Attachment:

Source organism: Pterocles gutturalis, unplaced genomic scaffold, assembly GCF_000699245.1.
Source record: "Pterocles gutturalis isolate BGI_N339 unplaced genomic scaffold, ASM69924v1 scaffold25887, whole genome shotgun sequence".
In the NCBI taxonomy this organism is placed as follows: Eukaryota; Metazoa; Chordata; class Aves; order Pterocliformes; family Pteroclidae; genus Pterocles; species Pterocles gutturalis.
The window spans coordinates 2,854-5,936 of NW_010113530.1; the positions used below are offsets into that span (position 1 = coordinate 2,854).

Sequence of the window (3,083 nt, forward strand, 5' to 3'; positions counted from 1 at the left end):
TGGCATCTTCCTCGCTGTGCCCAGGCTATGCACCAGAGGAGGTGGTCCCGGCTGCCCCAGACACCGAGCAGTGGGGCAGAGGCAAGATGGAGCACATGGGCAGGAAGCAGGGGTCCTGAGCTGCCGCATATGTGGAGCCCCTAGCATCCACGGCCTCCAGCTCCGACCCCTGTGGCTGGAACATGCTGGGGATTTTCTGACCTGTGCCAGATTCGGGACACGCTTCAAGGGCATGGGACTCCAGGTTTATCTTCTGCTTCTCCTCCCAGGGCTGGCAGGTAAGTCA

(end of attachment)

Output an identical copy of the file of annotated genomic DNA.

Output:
Source organism: Pterocles gutturalis, unplaced genomic scaffold, assembly GCF_000699245.1.
Source record: "Pterocles gutturalis isolate BGI_N339 unplaced genomic scaffold, ASM69924v1 scaffold25887, whole genome shotgun sequence".
In the NCBI taxonomy this organism is placed as follows: Eukaryota; Metazoa; Chordata; class Aves; order Pterocliformes; family Pteroclidae; genus Pterocles; species Pterocles gutturalis.
The window spans coordinates 2,854-5,936 of NW_010113530.1; the positions used below are offsets into that span (position 1 = coordinate 2,854).

Sequence of the window (3,083 nt, forward strand, 5' to 3'; positions counted from 1 at the left end):
TGGCATCTTCCTCGCTGTGCCCAGGCTATGCACCAGAGGAGGTGGTCCCGGCTGCCCCAGACACCGAGCAGTGGGGCAGAGGCAAGATGGAGCACATGGGCAGGAAGCAGGGGTCCTGAGCTGCCGCATATGTGGAGCCCCTAGCATCCACGGCCTCCAGCTCCGACCCCTGTGGCTGGAACATGCTGGGGATTTTCTGACCTGTGCCAGATTCGGGACACGCTTCAAGGGCATGGGACTCCAGGTTTATCTTCTGCTTCTCCTCCCAGGGCTGGCAGGTAAGTCA